If there is good conduction between strands, the current moves from one strand to another, keeping near the surface. Such a cable suffers from increased skin-effect resistance (because current is not shared among parts of all the strands).

If there is NOT good conduction between strands, then the current, once forced into a particular distribution among the strands at one end of the cable, retains the same distribution of current as it moves along the cable.

Litz Wire

One way to make such a cable is to actually use insulated wires (i.e., magnetic wires dipped in enamel) which are then carefully woven to ensure that each symmetrically attains the same exposure to both outer and inner regions of the cable. The symmetry helps ensure an equitable distribution of currents at the launch point. Cable woven from insulated strands is called "Litz wire". A Litz-wire cable is not subject to the skin effect (until you approach a frequency so high that the skin effect begins to affect the individual strands). There was some interest in Litz wire about sixty years ago when making large high-frequency magnets. I'm not suggesting, however, that Litz wire would actually perform any better than ordinary stranded un-insulated cables (or any ordinary wire of appropriate size), because the impact of any wire of reasonable length in a typical speaker circuit is quite negligible.

If anyone says they can hear the difference I'd like to test their abilities by placing their head in front of a 1 MW acoustic source at 100 KHz for about 1 minute :-o

If there is intermittent or corroded conduction between the strands, you might expect the resistance of the wires to change with time, or with exposure to various currents.

This is the genesis of the idea that cables are "non-linear", which is absolute baloney at acoustic levels of current and voltage.

In a high-voltage electric power generator, where you are dealing with intense, rapidly-changing magnetic fields and voltages of over 100 KV, the electric potential from strand-to-strand could approach a large enough voltage to cause internal strand-to-strand arcing. In audio applications, however, provided that you have sized the cable so that there is less than one volt dropped across the whole cable from end-to-end, non-linear arcing between strands is not going to occur.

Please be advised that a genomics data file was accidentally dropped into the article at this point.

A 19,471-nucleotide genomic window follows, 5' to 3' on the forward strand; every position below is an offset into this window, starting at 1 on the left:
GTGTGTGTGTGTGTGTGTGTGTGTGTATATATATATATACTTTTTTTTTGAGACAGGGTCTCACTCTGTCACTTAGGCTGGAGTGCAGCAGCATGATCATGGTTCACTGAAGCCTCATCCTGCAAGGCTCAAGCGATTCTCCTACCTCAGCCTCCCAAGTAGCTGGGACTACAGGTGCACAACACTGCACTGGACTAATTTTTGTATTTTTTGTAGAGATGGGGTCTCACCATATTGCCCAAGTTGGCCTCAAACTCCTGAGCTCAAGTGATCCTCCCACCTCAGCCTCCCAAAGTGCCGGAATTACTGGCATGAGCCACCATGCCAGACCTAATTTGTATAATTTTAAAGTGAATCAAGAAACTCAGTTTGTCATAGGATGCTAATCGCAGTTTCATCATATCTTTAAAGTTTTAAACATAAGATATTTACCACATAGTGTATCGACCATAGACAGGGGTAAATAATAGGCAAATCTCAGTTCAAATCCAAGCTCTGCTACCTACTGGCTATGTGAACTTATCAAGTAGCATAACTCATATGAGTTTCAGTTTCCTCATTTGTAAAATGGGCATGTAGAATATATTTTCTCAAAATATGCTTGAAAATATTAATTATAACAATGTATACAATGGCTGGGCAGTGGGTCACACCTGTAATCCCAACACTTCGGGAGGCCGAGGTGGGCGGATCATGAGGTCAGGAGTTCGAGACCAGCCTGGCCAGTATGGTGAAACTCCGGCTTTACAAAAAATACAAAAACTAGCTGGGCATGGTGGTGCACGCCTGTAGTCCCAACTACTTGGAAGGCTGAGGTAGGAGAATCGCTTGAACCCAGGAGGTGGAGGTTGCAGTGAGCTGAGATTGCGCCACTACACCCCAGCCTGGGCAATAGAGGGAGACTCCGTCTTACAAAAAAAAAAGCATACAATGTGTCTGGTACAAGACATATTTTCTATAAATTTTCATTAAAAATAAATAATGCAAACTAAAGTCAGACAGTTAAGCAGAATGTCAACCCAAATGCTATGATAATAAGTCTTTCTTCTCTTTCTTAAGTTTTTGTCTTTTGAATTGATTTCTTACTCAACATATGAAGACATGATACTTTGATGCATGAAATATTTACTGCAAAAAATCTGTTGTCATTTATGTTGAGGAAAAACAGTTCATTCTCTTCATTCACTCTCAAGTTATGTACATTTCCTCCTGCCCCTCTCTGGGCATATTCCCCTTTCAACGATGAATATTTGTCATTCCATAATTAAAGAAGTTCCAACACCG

What About Microphone Cables?

You may have noticed that no one has suggested we can't use stranded wire for microphone cables (this is the standard way to build them), yet they are subject to all the same issues with stranding and skin-effect resistance. The only difference is that the level of impedance in a microphone circuit is much higher, and the power lower, and so therefore there is much less current, but that only affects your conclusions if you are doing quantitative analysis, which the speaker-wire guys aren't doing. You should be able to make the very convincing emotional argument that if there were any distortion due to strand-jumping it would show up even more strongly in the microphone-cable example "because the volume is turned up so loud from that point forward" :-)

What About Loudspeaker Voice Coils?

Finally, let me point out to aficionados of expensive speaker cabling everywhere that the circuit they are building places their beautiful cable directly in series with the copper windings internal to the speaker coil. The speaker-coil winding itself is made from an immense quantity of very tiny copper wire, subject to skin effect losses and everything else just like the speaker cables. Electrically, you ALREADY HAVE a huge amount of tiny wire in series with your speaker, and you are ALREADY subject to skin-effect variations. Therefore, whether you use wires large or small to hook the speaker to the amplifier is insignificant. All you want to do when hooking up speakers is make sure the voltage drop across the cable remains small compared to the voltage drop across the speaker. That's something you can test with an ohm meter.